The Random Access Memory, or RAM, is crucial to the effective functioning of a PC. It acts as a short-term store of access data, allowing you to carry out a host of functions almost instantaneously.
Browsing the web, streaming video and gaming all wouldn't be possible without RAM. However, this continues to get more efficient over time, so it's worth upgrading.
However, you can't always rely on the BIOS (or UEFI) to enable the highest speeds. Here's how to optimise your RAM for maximum performance.
How to upgrade the RAM
The upgrading process itself isn't difficult, and may even work on some laptops. Assuming you have decent access to the memory slots, it’s as simple as pushing the memory sticks into place. Just make sure the power is turned off, and battery removed if you’re working on a laptop. Ideally use an anti-static wrist strap, too.
Modern computers should automatically detect new memory next time you boot them up, but they won’t necessarily pick the correct speed and other settings. These days, a standard called SPD (Serial Presence Detect) is used which should make the process automatic. And while it works well most of the time for standard memory, if you’ve bought super-fast RAM you should check that it’s running at full speed. And here's how to do exactly that.
How to check the speed of your RAM
A quick way to find out the current speed is to run CPU-Z
Click on the Memory tab and it will tell you the current speed – next to DRAM Frequency – of your RAM. This will probably be around half the speed you were expecting to see, but that’s because it’s DDR memory.
DDR stands for double data rate, so the effective speed is twice the frequency. In our case, that’s 1400MHz, which becomes an effective 2800MHz.
Click on the SPD tab and you’ll be able to see the details of each memory stick installed by selecting them from the drop-down menu.
Our PC has two 4GB sticks of “Patriot 2800 C16” according to CPU-Z. This information can be useful if you don’t know what’s installed, and to check which slots are occupied.
However, to know is these are the optimal slots, you'll need to refer to your motherboard manual. This will tell you which slots to install memory depending on the number of sticks you have. The typical setup is two sticks, and these should be installed so they're on separate channels. That's why the manual will usually tell you to install one stick in “A2” and the other stick in “B2”, such as in the middle example below, rather than next to each other.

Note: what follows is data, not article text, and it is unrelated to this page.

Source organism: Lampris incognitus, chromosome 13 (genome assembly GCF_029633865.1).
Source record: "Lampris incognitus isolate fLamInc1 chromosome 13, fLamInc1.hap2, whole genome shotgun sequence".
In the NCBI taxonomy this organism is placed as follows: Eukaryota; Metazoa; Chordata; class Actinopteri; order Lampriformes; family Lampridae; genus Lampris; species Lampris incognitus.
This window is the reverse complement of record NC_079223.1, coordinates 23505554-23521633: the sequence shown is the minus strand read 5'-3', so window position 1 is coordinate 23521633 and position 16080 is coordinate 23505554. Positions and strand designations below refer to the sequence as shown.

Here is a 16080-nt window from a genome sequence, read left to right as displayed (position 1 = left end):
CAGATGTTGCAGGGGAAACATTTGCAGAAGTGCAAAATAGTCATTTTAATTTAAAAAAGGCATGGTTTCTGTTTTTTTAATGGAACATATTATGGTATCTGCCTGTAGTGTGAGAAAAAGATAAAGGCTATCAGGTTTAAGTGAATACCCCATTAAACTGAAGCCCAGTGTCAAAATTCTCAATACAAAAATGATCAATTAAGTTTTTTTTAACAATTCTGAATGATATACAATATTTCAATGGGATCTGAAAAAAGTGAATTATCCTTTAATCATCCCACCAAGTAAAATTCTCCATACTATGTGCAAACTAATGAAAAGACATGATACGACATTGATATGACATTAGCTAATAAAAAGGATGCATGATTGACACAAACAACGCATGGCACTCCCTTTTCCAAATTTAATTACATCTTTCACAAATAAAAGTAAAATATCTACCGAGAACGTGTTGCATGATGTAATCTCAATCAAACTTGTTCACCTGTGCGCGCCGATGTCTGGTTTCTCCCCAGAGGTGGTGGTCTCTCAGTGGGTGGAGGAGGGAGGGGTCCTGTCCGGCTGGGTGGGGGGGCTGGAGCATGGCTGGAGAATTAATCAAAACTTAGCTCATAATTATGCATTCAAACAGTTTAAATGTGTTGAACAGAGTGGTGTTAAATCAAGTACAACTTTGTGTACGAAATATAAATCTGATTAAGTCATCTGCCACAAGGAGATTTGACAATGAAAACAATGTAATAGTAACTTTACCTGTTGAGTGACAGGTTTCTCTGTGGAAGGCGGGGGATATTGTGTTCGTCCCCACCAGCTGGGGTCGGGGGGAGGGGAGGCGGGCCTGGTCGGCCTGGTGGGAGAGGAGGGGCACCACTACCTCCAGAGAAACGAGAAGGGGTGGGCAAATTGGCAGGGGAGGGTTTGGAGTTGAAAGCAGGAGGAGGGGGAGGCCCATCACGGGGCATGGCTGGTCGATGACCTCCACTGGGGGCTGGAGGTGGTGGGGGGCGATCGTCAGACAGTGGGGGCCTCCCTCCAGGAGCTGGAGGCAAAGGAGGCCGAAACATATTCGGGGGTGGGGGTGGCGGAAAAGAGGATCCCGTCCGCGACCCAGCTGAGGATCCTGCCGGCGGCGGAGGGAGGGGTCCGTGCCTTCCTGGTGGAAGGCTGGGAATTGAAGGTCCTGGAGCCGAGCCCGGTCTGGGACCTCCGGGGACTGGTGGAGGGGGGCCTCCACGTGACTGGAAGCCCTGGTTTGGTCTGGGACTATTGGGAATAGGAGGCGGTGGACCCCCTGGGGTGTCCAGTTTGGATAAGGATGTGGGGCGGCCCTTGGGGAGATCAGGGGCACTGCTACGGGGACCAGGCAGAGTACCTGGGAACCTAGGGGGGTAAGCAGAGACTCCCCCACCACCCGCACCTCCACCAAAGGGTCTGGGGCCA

This is because having one stick in each channel leads to better performance than having two sticks operating on the same channel. So check inside your PC and move the sticks around if they’re not in optimal locations. The advice doesn't apply to laptops, which may have only one or two slots.
Using the manufacturer and part number provided by CPU-Z is often enough to be able to look up your RAM’s specs online and see what speed it should be running at. In our case, we had to check the physical sticks as the actual name is Patriot Viper Xtreme.
Fortunately, it was running at the correct 2800MHz speed. But if you find that your RAM is running slower than it should be, here’s what to do.
How to set the RAM speed in the BIOS
As we’ve said, all recent computers – recent being those from the last 4-5 years – should have a BIOS or UEFI which will set the memory timings according to a JEDEC-approved SPD table.
That’s a barrel-load of acronyms, but in essence, it means that the RAM can be automatically set by the motherboard to a ‘safe’ frequency that’s already been tested and known to work.
You can see these settings in CPU-Z as they have ‘JEDEC #5’ at the top. JEDEC, if you’re curious, is the Joint Electron Device Engineering Council which determines these standard speeds.
But if you have fancy-pants gaming RAM, it will be able to operate faster than those standard speeds. But unless you’ve enabled XMP in your BIOS, it won’t be.
XMP (which stands for Extreme Memory Profile) is an Intel technology which lets you quickly set multiple memory timings simply by selecting a profile.
You do need to do this in the BIOS, though, so restart your PC and press whichever key takes you there. Look out for instructions on-screen as your computer first starts to know which one it is.
This MSI BIOS makes it extremely easy, because there’s a big XMP on/off button on the main menu, and in EX mode, it even displays the frequency in a huge font. But you may have to search around in the memory, or advanced settings in your BIOS to find it.
If your RAM has more than one XMP setting, then you can choose the fastest and see if your PC runs ok. If not, step down to the slower and try again.
Again, this MSI BIOS displays the changes you’ve made to highlight the before and after settings – you can see the RAM speed jumps from 2100MHz to 2800MHz when you enable XMP.
Unless you know what you’re doing, don’t change the individual timings of your RAM in the advanced memory settings.
When XMP is enabled, and the profile selected, save the changes in the BIOS and restart your PC. Check CPU-Z again when Windows is running and you should find that your RAM is now running at its optimal settings.
You might like to read our guide which explains the best CPU temperature.